MK Gallery patrons visit Juergen Teller’s new studio

Juergen Teller Studio, London, April 2016. Photograph by Johan Dehlin. Courtesy 6a architects.

Juergen Teller Studio, London, April 2016. Photograph by Johan Dehlin. Courtesy 6a architects.

The Gallery is working with 6a architects on its major renovation and expansion. Last week, our patrons enjoyed a tour led by 6a’s Tom Emerson of one of their recently completed building projects, photographer Juergen Teller’s studio in North London. MK Gallery patron, Peter Howard, describes the visit:

“The artist and fashion photographer Juergen Teller’s new studio is a bright spot in a nondescript part of west London. A group from MK Gallery was shown around last week by the architect, Tom Emerson of 6a architects, who is of course responsible for designing the major extension and remodelling of MK Gallery. Interestingly, a solo show by Juergen Teller, Don’t Suffer Too Much, took place in MK Gallery in 2003.

The studio occupies a narrow but deep plot in a terrace. Tom explained that it is really three square buildings aligned down the length of the plot, separated by landscaped courtyards. The first contains two storeys of conservation storage and offices, the second is a spacious top-lit studio, while the third is more domestic in character. Glass doors and covered walkways down one side of the site set up a linear route from the entrance, linking all three buildings through the courtyards.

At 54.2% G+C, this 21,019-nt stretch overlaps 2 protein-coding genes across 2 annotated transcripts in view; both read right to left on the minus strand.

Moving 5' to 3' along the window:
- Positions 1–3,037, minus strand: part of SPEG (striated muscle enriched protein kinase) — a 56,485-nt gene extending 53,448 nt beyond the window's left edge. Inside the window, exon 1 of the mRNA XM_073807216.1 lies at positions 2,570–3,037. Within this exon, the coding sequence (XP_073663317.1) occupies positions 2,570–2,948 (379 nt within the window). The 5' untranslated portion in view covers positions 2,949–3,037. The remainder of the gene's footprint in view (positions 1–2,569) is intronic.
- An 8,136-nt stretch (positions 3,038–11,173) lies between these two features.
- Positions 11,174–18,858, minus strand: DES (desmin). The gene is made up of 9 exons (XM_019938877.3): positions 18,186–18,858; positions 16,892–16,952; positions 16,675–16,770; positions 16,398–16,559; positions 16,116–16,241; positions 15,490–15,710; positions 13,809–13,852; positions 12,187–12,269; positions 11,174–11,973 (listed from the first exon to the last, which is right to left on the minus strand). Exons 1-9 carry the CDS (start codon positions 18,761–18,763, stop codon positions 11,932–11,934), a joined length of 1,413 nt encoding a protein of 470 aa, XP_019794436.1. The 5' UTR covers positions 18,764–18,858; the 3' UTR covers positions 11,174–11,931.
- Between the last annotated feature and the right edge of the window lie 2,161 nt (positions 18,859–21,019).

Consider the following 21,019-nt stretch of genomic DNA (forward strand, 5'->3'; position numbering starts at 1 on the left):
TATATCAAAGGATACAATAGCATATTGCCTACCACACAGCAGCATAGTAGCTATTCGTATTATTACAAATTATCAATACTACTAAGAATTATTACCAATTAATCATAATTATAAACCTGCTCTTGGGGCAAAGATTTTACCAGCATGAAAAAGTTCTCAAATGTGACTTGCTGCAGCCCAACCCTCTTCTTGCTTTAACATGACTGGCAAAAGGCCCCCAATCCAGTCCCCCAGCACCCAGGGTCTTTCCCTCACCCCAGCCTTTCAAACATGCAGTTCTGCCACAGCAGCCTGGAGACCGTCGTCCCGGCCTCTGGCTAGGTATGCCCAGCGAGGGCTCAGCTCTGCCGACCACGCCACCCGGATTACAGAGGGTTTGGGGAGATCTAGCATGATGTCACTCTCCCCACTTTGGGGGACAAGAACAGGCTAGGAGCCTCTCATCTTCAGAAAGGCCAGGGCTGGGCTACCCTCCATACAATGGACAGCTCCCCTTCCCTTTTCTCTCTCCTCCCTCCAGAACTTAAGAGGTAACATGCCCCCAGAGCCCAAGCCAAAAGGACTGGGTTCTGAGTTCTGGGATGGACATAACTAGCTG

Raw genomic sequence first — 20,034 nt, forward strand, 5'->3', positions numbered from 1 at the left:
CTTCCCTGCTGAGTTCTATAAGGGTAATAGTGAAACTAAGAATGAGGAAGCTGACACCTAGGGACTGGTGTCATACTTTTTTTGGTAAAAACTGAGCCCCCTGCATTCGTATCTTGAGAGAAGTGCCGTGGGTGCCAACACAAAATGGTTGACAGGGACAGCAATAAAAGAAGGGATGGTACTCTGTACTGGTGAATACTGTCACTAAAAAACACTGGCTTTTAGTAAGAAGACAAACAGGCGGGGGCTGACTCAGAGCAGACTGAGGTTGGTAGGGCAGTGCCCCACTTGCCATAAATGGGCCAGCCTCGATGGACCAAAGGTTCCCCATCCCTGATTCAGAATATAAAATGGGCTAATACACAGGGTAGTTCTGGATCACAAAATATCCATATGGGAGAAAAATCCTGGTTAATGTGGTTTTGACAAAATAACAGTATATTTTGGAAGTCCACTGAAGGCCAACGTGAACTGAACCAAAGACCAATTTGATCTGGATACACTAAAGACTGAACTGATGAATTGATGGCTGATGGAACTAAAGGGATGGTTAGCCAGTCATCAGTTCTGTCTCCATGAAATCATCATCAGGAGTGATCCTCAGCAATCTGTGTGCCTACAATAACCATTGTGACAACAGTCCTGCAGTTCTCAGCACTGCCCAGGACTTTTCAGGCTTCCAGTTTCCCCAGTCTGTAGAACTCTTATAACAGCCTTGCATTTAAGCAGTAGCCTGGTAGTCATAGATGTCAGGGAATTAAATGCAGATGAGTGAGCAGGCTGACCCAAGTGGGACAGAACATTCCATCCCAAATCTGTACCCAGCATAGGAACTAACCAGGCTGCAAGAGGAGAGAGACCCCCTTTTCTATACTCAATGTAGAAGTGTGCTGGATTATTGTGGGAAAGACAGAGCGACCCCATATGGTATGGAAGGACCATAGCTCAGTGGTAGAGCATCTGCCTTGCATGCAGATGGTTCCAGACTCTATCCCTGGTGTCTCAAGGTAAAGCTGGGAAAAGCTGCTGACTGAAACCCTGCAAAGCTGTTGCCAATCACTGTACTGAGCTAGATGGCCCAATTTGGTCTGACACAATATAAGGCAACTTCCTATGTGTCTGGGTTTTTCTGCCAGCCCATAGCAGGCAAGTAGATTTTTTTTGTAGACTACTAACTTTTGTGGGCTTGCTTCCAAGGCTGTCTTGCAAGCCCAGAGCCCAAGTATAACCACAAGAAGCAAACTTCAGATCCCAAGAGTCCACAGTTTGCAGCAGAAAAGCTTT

A palate of in-situ concrete, plain concrete blocks, and large windows onto the courtyards gives the scheme an understated dignity, and the neutral tones that Teller required. The lack of finishing plaster and the exposed electrical conduits impart a gritty precision that challenged the builder, but result in a finely crafted place, while remnants of the historic party walls and an approach to landscaping that derives from a study of London bomb sites establish a truly London context.

Having visited this finely designed project, we came away feeling impatient to see the completed new MK Gallery.”

The tour was followed by the UK premiere of Chaises Musicales, Swiss artist and past MK Gallery exhibitor Eric Hattan’s recent performance piece with musician, composer and fellow countryman, Julian Sartorius. The event, which was held at Café OTO in Dalston, was also the UK launch of a new catalogue published by Holzwarth and MK Gallery, Works 1979-2015, surveying Hattan’s career to date. Video footage of the performance will be available to watch on our Media Channel shortly.

MK Gallery patrons generously support the Gallery’s work and in exchange receive access to unique events, tours and activities. If you would like to know more about becoming a patron, please contact Clare Wood on 01908 558 313 or email support@mkgallery.org